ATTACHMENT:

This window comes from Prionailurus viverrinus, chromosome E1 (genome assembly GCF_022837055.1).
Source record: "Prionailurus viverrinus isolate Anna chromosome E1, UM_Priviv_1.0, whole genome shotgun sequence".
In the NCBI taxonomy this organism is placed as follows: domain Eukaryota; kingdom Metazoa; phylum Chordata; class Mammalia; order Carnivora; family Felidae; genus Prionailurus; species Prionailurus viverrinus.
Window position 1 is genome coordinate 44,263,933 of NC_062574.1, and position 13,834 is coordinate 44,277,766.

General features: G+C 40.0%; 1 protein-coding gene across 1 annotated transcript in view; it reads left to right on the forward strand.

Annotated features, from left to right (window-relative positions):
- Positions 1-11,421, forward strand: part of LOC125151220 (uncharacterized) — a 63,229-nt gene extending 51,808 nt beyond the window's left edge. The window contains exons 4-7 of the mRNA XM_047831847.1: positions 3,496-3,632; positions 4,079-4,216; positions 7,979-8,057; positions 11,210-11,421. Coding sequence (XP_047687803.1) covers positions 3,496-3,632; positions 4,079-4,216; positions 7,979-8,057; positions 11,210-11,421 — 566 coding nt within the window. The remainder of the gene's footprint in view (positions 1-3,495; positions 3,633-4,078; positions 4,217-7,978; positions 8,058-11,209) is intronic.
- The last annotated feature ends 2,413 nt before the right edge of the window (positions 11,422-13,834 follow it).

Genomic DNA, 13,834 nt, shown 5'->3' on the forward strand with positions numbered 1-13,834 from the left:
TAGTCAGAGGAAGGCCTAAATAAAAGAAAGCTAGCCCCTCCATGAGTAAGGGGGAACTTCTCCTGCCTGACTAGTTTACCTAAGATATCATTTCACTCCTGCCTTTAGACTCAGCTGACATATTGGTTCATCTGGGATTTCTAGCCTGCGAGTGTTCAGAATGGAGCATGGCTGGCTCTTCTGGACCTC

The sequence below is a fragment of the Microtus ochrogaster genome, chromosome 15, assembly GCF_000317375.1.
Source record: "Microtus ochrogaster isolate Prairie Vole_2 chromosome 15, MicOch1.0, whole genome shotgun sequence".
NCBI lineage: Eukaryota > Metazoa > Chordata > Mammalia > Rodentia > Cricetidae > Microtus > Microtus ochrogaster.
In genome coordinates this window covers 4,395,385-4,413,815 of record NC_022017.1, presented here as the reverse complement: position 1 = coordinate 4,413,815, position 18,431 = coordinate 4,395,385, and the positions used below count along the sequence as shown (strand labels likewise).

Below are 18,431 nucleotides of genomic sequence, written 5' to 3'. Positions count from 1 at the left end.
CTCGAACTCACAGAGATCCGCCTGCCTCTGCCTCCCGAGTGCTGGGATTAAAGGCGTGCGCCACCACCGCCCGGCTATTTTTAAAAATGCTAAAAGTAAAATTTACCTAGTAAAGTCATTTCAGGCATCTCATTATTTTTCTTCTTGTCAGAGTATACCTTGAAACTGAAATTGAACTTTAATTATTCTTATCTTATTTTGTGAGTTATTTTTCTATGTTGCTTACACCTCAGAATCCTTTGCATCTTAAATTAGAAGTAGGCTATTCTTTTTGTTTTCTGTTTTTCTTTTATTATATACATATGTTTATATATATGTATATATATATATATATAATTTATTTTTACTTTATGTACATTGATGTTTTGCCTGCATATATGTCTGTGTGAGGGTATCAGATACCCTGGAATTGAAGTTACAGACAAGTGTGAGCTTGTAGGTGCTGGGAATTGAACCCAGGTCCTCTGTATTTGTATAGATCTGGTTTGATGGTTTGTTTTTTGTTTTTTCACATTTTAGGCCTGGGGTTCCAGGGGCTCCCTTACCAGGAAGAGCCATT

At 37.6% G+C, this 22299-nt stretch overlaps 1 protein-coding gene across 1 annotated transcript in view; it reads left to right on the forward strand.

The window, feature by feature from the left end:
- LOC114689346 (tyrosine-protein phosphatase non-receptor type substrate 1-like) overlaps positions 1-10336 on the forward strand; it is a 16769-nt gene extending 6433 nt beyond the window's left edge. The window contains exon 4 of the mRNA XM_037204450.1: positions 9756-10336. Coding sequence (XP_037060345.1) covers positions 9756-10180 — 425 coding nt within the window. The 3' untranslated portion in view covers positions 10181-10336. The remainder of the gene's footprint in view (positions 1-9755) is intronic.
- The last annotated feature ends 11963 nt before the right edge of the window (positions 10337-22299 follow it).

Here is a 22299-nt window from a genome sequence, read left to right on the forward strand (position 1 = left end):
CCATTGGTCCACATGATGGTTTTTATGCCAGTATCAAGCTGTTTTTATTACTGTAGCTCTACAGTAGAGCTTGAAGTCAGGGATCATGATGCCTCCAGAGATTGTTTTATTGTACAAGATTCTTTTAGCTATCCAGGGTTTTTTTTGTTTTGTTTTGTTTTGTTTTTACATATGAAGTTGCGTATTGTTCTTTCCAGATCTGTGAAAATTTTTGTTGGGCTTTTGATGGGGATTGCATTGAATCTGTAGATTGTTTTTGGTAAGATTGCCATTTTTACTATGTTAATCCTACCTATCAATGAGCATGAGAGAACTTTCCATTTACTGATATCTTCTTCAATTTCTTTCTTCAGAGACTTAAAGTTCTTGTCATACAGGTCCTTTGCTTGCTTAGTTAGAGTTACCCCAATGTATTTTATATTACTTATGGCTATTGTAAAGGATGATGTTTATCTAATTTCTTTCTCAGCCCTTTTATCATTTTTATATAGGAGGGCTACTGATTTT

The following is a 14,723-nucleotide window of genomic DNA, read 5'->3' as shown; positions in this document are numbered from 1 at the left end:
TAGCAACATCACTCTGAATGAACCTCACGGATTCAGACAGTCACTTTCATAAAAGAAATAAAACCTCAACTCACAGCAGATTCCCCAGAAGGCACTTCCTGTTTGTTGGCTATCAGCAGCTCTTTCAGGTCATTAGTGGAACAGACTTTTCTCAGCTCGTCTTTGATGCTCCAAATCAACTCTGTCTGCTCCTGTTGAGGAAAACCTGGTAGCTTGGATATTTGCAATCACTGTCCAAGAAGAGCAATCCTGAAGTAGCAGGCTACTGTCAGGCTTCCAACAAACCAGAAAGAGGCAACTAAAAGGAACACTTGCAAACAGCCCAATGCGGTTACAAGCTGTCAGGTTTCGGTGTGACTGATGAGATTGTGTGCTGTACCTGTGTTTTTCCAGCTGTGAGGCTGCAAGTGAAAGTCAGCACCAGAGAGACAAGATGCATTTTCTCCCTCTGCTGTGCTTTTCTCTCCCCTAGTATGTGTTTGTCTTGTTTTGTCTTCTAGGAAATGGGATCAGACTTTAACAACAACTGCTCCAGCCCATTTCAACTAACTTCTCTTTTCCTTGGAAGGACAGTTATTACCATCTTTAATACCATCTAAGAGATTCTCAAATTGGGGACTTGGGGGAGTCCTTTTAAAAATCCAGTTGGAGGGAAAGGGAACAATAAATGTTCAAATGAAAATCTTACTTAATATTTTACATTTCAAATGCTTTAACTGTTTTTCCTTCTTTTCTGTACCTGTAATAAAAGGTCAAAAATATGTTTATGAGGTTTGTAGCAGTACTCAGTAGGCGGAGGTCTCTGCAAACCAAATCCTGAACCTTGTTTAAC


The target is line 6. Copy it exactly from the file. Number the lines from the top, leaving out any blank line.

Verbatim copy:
Annotated features, from left to right (window-relative positions):